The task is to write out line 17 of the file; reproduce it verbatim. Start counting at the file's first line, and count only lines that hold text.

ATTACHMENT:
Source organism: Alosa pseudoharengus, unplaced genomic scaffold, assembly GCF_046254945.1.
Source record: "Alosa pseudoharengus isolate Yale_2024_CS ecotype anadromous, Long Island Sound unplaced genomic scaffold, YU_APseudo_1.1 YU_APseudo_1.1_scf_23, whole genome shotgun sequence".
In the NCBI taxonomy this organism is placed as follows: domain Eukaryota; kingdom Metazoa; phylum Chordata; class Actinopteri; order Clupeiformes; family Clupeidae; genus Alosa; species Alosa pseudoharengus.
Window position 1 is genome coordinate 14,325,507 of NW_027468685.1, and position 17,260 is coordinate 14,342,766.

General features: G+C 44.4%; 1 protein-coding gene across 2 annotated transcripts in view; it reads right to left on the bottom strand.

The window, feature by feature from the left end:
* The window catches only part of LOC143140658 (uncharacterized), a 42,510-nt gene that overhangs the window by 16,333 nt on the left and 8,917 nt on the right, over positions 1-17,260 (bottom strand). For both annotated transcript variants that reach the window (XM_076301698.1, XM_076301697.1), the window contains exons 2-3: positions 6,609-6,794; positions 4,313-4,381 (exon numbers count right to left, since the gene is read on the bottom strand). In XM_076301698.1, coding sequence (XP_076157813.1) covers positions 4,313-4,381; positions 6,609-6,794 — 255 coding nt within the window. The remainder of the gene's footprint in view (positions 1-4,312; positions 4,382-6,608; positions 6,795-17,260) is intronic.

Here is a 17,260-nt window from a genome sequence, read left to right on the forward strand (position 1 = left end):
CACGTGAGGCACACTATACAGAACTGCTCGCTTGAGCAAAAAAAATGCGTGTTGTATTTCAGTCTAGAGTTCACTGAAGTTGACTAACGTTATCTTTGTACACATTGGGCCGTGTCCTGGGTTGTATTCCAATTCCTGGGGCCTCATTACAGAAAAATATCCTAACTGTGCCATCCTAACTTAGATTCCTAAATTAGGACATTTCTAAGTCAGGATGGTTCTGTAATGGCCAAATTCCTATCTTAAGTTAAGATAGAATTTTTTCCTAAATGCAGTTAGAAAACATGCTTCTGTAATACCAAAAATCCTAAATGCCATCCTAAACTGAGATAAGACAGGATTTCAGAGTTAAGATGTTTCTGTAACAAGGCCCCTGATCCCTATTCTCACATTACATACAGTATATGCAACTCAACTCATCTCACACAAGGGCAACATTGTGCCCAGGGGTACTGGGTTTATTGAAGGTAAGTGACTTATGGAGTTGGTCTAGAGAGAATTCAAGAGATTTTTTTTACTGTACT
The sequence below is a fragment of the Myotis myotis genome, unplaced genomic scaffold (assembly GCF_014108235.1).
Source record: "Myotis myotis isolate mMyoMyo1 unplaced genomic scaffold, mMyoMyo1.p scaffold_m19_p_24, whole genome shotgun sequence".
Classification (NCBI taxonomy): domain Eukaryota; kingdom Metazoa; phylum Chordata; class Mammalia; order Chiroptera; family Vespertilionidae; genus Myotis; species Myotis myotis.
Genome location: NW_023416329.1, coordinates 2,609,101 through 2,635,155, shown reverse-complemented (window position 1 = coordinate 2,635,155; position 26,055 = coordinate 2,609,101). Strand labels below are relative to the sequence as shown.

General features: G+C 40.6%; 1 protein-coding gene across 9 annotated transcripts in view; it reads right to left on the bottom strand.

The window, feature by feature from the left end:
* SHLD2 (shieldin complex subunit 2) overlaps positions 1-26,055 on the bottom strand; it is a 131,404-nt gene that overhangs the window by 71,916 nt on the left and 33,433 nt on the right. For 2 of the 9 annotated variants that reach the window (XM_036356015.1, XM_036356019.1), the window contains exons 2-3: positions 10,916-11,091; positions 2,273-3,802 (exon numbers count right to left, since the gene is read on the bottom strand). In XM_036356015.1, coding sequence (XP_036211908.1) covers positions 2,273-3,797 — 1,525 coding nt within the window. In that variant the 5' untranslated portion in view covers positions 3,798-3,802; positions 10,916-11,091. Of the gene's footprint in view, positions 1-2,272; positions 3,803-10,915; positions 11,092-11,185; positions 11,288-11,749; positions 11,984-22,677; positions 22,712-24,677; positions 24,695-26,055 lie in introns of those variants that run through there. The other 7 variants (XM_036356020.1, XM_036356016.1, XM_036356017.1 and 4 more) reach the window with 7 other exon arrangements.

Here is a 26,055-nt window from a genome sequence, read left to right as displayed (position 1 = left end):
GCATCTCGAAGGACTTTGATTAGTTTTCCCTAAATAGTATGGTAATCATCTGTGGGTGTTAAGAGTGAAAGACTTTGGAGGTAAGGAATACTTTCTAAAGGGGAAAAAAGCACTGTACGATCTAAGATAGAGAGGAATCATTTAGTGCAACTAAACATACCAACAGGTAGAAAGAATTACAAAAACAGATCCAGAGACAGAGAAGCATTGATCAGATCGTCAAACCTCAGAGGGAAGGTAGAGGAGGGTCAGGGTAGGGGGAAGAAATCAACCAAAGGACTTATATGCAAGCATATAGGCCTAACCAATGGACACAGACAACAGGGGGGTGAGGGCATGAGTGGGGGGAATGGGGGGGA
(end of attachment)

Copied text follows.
Here is a 26,055-nt window from a genome sequence, read left to right as displayed (position 1 = left end):